Ausgewählte Stücke aus Christoph Scheiners Augenbuch; übersetzt u. erläutert von M. von Rohr: “Zft. f. ophthalm. Optik,  7, pp. 35–44; 53–64; 76–91; 101–113; 121–133; 1919.

Zft. f. ophthalm. Optik (1)

Ausgewählte Stücke aus Christoph Scheiners Augenbuch; übersetzt u. erläutert von M. von Rohr: “Zft. f. ophthalm. Optik,  7, pp. 35–44; 53–64; 76–91; 101–113; 121–133; 1919.

Other (23)

“Christani Hugenii Zelemii, dum viveret, Toparchae Opuscula Postuma, quae continent Dioptricam. Commentarios de Vitris Figurandis. Dissertationem de Corona & Parheliis. Tractatum de Motu. De Vi Centrifuga. Descriptionem Automati Planetarii. Lugduni Batavorum, Apud Cornelium Boutesteyn, 1703.” “Œuvres complètes de Christiaan Huygens publiées par la Société Hollandaise des Sciences. Tome treizième. Dioptrique. 1653; 1666; 1685–1692. La Haye, Martinus Nijhoff, 1916.”

Œuvres complètes, Tome XIII, pp. 128–134.

Loc. cit., pp. 787–802.

Loc. cit., p. 795.

Beitrag zur physiologische Optik (Göttingen, 1845), pp. 16–18.

Loc. cit., pp. 800–802.

Loc. cit., p. 133.

Loc. cit., p. 789.

Loc. cit., p. 794.

Loc. cit., p. 745; also p. 829.

Loc. cit., pp. 134–138.

“Lectiones XVIII Cantabrigiæ in Scholis publicis habitæ in quibus opticorum phenomenωn genuinae rationes investigantur, ac exponuntur. Etc. Ab Isaäco Barrow. Londini, MDCLXIX.” Pp. 102, 103.

Loc. cit., p. 756.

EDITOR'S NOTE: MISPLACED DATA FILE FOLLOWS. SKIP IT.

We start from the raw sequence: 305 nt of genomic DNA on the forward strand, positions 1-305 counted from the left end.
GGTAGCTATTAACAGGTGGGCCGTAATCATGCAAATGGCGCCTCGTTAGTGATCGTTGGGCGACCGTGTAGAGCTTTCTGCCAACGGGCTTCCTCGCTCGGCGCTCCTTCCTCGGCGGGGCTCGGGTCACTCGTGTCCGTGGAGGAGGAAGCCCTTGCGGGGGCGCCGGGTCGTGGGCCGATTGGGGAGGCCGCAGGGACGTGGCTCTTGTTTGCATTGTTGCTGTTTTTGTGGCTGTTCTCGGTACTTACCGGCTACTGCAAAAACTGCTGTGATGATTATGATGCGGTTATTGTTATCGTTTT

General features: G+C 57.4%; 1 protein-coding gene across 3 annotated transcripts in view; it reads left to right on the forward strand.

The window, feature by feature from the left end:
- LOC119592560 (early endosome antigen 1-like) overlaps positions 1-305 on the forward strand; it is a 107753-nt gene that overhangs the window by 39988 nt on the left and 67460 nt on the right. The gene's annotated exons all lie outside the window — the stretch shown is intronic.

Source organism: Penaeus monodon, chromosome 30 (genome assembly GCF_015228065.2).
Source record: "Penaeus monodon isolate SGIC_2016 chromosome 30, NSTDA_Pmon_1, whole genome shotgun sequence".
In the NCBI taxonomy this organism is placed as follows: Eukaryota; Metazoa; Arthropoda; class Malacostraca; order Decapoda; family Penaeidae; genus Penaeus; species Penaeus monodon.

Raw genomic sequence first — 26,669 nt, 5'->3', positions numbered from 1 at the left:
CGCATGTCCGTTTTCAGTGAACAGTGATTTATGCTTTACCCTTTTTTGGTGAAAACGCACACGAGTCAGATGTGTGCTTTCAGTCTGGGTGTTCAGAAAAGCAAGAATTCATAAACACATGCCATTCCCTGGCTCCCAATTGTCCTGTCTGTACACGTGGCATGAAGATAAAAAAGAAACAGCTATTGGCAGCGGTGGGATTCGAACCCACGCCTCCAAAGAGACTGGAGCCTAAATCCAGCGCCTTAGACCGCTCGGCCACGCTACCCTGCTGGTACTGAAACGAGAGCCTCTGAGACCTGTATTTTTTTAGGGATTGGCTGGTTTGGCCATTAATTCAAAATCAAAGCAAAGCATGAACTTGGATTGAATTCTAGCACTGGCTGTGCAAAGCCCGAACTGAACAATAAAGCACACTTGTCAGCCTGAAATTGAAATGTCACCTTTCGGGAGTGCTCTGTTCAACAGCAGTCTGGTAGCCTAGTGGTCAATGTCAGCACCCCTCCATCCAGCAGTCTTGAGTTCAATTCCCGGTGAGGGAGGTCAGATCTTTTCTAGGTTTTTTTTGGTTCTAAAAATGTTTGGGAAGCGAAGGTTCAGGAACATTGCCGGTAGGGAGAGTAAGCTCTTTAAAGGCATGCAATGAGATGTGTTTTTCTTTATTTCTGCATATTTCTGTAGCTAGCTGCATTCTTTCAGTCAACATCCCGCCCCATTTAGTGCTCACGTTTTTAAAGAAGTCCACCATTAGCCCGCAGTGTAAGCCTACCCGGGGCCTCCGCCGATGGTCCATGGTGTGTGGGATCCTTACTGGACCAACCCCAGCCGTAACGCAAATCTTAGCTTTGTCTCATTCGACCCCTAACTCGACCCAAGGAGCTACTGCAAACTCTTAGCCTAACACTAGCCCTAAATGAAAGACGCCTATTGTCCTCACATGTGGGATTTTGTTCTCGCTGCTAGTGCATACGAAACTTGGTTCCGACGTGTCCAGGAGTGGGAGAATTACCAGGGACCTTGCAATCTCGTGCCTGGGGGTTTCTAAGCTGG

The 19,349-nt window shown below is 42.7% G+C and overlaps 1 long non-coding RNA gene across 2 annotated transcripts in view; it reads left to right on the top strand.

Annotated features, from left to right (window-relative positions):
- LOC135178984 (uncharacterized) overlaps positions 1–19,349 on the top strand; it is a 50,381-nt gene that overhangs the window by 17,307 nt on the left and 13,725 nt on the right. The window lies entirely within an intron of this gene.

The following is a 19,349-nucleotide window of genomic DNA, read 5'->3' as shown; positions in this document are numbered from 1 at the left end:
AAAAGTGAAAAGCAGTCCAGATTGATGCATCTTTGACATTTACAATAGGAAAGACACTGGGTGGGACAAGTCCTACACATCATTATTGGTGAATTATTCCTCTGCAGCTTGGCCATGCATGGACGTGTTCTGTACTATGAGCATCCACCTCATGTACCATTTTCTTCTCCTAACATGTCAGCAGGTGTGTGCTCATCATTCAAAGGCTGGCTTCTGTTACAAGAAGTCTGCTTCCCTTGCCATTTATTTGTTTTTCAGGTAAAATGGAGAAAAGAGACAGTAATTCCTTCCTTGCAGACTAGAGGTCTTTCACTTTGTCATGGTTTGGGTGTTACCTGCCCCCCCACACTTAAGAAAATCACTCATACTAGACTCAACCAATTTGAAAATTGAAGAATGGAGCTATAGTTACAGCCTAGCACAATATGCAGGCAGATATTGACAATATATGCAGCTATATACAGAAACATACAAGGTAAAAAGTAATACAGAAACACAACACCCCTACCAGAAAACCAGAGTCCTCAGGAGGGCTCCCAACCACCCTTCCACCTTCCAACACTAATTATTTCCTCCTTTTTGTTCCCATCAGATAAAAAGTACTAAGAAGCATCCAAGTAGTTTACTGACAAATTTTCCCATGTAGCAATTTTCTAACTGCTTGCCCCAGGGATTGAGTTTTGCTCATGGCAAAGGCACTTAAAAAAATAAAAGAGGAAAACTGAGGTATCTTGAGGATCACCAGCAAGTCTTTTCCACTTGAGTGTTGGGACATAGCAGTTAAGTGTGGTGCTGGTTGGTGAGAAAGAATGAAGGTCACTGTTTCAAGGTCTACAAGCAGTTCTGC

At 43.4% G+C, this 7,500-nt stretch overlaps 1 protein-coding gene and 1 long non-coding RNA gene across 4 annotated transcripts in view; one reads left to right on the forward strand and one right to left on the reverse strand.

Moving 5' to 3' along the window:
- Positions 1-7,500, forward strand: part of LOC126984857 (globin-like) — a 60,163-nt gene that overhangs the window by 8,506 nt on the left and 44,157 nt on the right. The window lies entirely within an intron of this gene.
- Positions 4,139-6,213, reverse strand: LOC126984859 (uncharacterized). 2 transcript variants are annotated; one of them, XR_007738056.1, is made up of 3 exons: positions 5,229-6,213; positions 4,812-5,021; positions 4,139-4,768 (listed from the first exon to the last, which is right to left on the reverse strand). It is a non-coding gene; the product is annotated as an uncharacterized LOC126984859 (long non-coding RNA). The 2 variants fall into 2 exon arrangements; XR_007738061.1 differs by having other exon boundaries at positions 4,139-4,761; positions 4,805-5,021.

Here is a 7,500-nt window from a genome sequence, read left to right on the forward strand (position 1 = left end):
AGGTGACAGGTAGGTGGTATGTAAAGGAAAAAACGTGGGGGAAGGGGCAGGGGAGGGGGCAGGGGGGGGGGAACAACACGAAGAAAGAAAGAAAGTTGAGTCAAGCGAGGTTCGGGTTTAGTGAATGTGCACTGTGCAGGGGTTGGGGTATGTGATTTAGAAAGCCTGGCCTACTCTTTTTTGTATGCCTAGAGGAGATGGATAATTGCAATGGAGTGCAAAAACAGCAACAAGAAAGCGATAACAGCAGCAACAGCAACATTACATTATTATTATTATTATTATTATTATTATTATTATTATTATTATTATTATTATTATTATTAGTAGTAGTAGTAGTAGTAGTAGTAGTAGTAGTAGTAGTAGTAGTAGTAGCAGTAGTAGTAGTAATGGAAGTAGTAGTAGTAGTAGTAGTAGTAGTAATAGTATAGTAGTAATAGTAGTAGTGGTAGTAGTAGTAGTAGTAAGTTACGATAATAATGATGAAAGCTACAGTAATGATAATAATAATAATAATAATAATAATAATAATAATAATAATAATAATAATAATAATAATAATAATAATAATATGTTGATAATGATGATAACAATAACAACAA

Loc. cit., p. 796.

The title of the edition of 1591 is: “Jo. Baptistæ Portæ Neapolitani Magiæ Naturalis Libri Viginti, Ab ipso quidem authore ante biennium adaucti, nunc vero ab infinitis, quibus editio illa scatebat mendis, optime repurgati; in quibus scientiarum Naturalium divitiæ & deliciæ demonstrantur. Accesit Index, rem omnem dilucidà repræsentans, copiosissimus. Francofurti, Apud Andreæ Wecheli heredes, Claudium Marnium & Joann. Aubrium. MDXCI.”

According to Porta the seat of vision had to be between the pupil and the centre of the eye where the visual rays from the various points of the object intersect, if the object was to be seen erect; and consequently he inferred that the seat of vision was in the crystalline lens, which, as he says, is “extra oculi centrum.”

“Joan. Baptistæ Portæ Neap. de Refractione, Optices Parte Libri Novem. Ex officina Horatij Salviani. Neapoli. Apud Jo. Jacobum Carlinum & Antonium Pacem, 1593.”

Another work on optics by this same author written in 1553 but apparently published many years after his death has the following title: “R. D. Francisci Maurolyci Abbatis Mersanensis mathematici celeberrimi Diaphanorum partes seu libri tres; in quorum primo, de perspicuis corporibus; in secundo, de Iride, in tertio: de organi visualis structura, & conspiciliorum formis, agitur. Lugduni Apud Ludovicum Hurillion, MDCXIII, cum privilegio.”

“Ad Vitellionem paralipomena; quibus astronomiae pars optica traditur, etc.” Frankfurt, 1604. (The writer has recently seen an extract from a letter by Dr. M. von Rohr stating that he is preparing a German translation of this noteworthy volume.)

See Caspar Schott’s “Magia universalis naturæ et artis” (Würzburg, 1657), p. 87. Also, Dr. Joseph Priestley’s “Geschichte und gegenwaertiger Zustand der Optik,” Klügel’s German edition (Leipzig, 1776), p. 93.

“Johannis Kepleris, Sæ. Cæ. Mtis. mathematici Dioptrice. Augustæ Vind., 1611” (small quarto, 79 pages). See also “Johannes Keplers Mathematikers Sr. Kaiserlichen Majestaet, Dioptrik,” Nr. 144, Ostwalds Klassiker, Leipzig, 1904.

See “Dioptrik,” Props. LIX, LX, pp. 27, 28.

See Scheiner’s “Rosa Ursina,”Bracciani, 1626–1630.